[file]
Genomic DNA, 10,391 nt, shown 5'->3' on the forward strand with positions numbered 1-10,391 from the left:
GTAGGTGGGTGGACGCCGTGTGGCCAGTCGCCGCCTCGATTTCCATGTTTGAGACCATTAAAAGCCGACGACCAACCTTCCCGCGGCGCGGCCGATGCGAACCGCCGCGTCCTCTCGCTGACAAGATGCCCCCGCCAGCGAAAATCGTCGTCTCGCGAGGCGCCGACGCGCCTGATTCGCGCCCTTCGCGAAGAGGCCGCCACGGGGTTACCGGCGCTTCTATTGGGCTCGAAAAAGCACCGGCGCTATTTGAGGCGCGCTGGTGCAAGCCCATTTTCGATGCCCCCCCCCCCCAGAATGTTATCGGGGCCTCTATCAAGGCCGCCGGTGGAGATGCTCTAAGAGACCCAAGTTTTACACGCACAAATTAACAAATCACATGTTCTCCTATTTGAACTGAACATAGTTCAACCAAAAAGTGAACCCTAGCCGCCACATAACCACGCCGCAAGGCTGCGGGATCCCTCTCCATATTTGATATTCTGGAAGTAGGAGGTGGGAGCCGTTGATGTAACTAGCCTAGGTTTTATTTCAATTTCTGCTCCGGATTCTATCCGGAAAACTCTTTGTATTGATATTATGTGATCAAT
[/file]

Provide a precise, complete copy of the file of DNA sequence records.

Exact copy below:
Genomic DNA, 10,391 nt, shown 5'->3' on the forward strand with positions numbered 1-10,391 from the left:
GTAGGTGGGTGGACGCCGTGTGGCCAGTCGCCGCCTCGATTTCCATGTTTGAGACCATTAAAAGCCGACGACCAACCTTCCCGCGGCGCGGCCGATGCGAACCGCCGCGTCCTCTCGCTGACAAGATGCCCCCGCCAGCGAAAATCGTCGTCTCGCGAGGCGCCGACGCGCCTGATTCGCGCCCTTCGCGAAGAGGCCGCCACGGGGTTACCGGCGCTTCTATTGGGCTCGAAAAAGCACCGGCGCTATTTGAGGCGCGCTGGTGCAAGCCCATTTTCGATGCCCCCCCCCCCCAGAATGTTATCGGGGCCTCTATCAAGGCCGCCGGTGGAGATGCTCTAAGAGACCCAAGTTTTACACGCACAAATTAACAAATCACATGTTCTCCTATTTGAACTGAACATAGTTCAACCAAAAAGTGAACCCTAGCCGCCACATAACCACGCCGCAAGGCTGCGGGATCCCTCTCCATATTTGATATTCTGGAAGTAGGAGGTGGGAGCCGTTGATGTAACTAGCCTAGGTTTTATTTCAATTTCTGCTCCGGATTCTATCCGGAAAACTCTTTGTATTGATATTATGTGATCAAT